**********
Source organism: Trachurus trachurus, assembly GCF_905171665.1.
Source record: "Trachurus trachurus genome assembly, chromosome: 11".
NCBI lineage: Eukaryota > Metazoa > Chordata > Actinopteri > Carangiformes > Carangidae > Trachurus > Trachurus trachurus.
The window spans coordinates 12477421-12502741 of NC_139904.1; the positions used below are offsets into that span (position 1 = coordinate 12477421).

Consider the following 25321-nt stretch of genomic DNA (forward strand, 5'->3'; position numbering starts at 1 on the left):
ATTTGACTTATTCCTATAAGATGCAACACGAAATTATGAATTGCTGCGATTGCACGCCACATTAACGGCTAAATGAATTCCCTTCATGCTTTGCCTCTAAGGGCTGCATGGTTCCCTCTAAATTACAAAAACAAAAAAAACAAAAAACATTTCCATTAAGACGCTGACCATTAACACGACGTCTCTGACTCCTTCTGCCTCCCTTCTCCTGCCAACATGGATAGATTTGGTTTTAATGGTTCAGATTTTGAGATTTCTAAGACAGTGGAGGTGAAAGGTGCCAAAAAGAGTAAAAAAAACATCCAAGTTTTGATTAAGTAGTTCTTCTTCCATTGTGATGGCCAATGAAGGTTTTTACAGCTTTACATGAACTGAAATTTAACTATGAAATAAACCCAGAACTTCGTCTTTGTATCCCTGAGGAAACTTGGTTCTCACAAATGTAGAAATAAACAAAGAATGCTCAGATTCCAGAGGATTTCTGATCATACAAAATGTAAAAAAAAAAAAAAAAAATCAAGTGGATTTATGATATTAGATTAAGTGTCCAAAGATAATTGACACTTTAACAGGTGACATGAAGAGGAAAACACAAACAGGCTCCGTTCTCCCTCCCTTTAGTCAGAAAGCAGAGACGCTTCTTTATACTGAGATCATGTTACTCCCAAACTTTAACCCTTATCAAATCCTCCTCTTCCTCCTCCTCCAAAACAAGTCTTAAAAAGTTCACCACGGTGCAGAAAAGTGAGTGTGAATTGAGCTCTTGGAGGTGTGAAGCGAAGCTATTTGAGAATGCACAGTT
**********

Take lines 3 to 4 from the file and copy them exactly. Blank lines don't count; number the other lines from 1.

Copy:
NCBI lineage: Eukaryota > Metazoa > Chordata > Actinopteri > Carangiformes > Carangidae > Trachurus > Trachurus trachurus.
The window spans coordinates 12477421-12502741 of NC_139904.1; the positions used below are offsets into that span (position 1 = coordinate 12477421).